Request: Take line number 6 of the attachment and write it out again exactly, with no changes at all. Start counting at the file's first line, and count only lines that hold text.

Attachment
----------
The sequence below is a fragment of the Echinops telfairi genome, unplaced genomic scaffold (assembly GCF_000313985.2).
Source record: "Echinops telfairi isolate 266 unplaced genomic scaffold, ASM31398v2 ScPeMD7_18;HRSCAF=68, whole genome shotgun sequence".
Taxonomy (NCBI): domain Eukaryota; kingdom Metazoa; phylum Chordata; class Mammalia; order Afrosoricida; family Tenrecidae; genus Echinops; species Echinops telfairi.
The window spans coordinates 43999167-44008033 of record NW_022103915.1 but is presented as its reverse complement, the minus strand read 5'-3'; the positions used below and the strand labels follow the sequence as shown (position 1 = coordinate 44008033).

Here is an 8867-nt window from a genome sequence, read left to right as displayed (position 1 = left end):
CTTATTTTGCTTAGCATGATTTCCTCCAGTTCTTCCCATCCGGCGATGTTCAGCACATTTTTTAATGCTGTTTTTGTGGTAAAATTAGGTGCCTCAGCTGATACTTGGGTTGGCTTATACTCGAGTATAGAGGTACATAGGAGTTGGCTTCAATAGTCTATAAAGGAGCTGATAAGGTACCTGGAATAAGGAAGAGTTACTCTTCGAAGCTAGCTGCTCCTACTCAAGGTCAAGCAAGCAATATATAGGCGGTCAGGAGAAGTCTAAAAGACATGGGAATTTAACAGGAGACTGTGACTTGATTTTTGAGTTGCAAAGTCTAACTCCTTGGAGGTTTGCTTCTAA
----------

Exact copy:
CTTATTTTGCTTAGCATGATTTCCTCCAGTTCTTCCCATCCGGCGATGTTCAGCACATTTTTTAATGCTGTTTTTGTGGTAAAATTAGGTGCCTCAGCTGATACTTGGGTTGGCTTATACTCGAGTATAGAGGTACATAGGAGTTGGCTTCAATAGTCTATAAAGGAGCTGATAAGGTACCTGGAATAAGGAAGAGTTACTCTTCGAAGCTAGCTGCTCCTACTCAAGGTCAAGCAAGCAATATATAGGCGGTCAGGAGAAGTCTAAAAGACATGGGAATTTAACAGGAGACTGTGACTTGATTTTTGAGTTGCAAAGTCTAACTCCTTGGAGGTTTGCTTCTAA